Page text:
Seventeen-year-old Molly Peskin-Suso knows all about unrequited love—she’s lived through it twenty-six times. She crushes hard and crushes often, but always in secret. Because no matter how many times her twin sister, Cassie, tells her to woman up, Molly can’t stomach the idea of rejection. So she’s careful. Fat girls always have to be careful.
Then a cute new girl enters Cassie’s orbit, and for the first time ever, Molly’s cynical twin is a lovesick mess. Meanwhile, Molly’s totally not dying of loneliness—except for the part where she is. Luckily, Cassie’s new girlfriend comes with a cute hipster-boy sidekick. Will is funny and flirtatious and just might be perfect crush material. Maybe more than crush material. And if Molly can win him over, she’ll get her first kiss and she’ll get her twin back.
There’s only one problem: Molly’s coworker Reid. He’s an awkward Tolkien superfan with a season pass to the Ren Faire, and there’s absolutely no way Molly could fall for him. Right?
I’d bought this book because I thought that it sounded like a cute romance, however it still took me quite some time to actually start reading it. I was browsing the bookshelves at a bookstore, saw this book (in English!) and looked into it. After skimming the first few pages, I knew that I had to finish this book at home with the version on my Kindle. I decided to read The Upside of Unrequited for Diversity Bingo 2017, as I was looking for a book that had a Jewish main character.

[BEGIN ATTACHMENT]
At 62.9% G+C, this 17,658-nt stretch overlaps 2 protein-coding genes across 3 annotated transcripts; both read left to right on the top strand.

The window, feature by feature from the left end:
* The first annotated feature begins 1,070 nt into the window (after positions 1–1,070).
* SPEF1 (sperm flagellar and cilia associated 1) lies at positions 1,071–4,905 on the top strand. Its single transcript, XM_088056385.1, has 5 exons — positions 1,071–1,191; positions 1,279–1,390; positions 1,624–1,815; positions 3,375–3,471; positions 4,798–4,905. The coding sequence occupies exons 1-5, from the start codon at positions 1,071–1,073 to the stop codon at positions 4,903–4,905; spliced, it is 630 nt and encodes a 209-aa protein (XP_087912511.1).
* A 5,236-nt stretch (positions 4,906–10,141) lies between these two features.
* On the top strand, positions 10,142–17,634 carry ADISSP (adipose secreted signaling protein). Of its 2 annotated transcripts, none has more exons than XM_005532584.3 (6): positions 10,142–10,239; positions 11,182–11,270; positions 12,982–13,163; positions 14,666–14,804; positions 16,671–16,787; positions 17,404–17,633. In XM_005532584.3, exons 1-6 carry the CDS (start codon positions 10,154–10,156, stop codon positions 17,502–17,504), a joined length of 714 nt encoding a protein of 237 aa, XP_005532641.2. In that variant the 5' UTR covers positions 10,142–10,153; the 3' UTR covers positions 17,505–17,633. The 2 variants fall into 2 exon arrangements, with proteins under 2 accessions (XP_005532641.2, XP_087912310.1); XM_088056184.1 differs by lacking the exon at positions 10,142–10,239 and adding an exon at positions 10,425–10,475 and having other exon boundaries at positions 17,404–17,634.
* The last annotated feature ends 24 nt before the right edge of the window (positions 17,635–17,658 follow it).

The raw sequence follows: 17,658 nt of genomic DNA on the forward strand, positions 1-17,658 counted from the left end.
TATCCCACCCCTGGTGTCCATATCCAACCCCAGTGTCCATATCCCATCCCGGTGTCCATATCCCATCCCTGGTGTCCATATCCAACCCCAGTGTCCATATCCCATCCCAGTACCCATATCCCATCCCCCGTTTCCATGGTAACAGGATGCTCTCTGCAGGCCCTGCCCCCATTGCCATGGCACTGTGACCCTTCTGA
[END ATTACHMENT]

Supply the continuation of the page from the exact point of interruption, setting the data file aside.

It’s #ownvoices for Jewish rep.
Let’s talk about how adorable the romance is first. It’s really so cute, and I was squealing all the time. It’s light-hearted and fun. I thought the love interest was such a sweet boy and the dynamic between Molly and him is wonderful.
The writing really makes the dating process and relationship between Molly and the love interest come to live. Actually, the writing makes all of the relationships really come alive. You are able to picture Molly and her sister’s interactions with each other, as well as Molly’s interactions with other characters. What I found very positive, was that the dynamics between non-main characters were described just as vividly.
I’m always a huge fan of minor characters having their own storylines, and Becky Albertalli does exactly this in The Upside of Unrequited. Since the minor characters have fully developed storylines and characters, I truly think almost everyone will be able to find someone to root for in the story.
Another positive aspect is the diverse cast. There is Jewish, fat, bisexual, lesbian, and POC representation. I’m sure I forgot some. Staying true, with making the scenes in this book realistic, there was quite a bit of oppression and discrimination, however all of these instances are called out. Asexuality was mentioned in this text, and I haven’t seen that in a mainstream book before.
There is slut shaming, biantagonism, homoantagonism, fat antagonism and racism in the book but it is all called out or questioned.
All in all, I’d like to conclude by saying this was one of the most enjoyable and funniest YA contemporary reading experiences I’ve had. It’s a wonderful book.
Trigger warnings: slut shaming, biantagonism, homoantagonism, fat antagonism, racism.
Have you read The Upside of Unrequited? How did you like Becky Albertalli’s writing?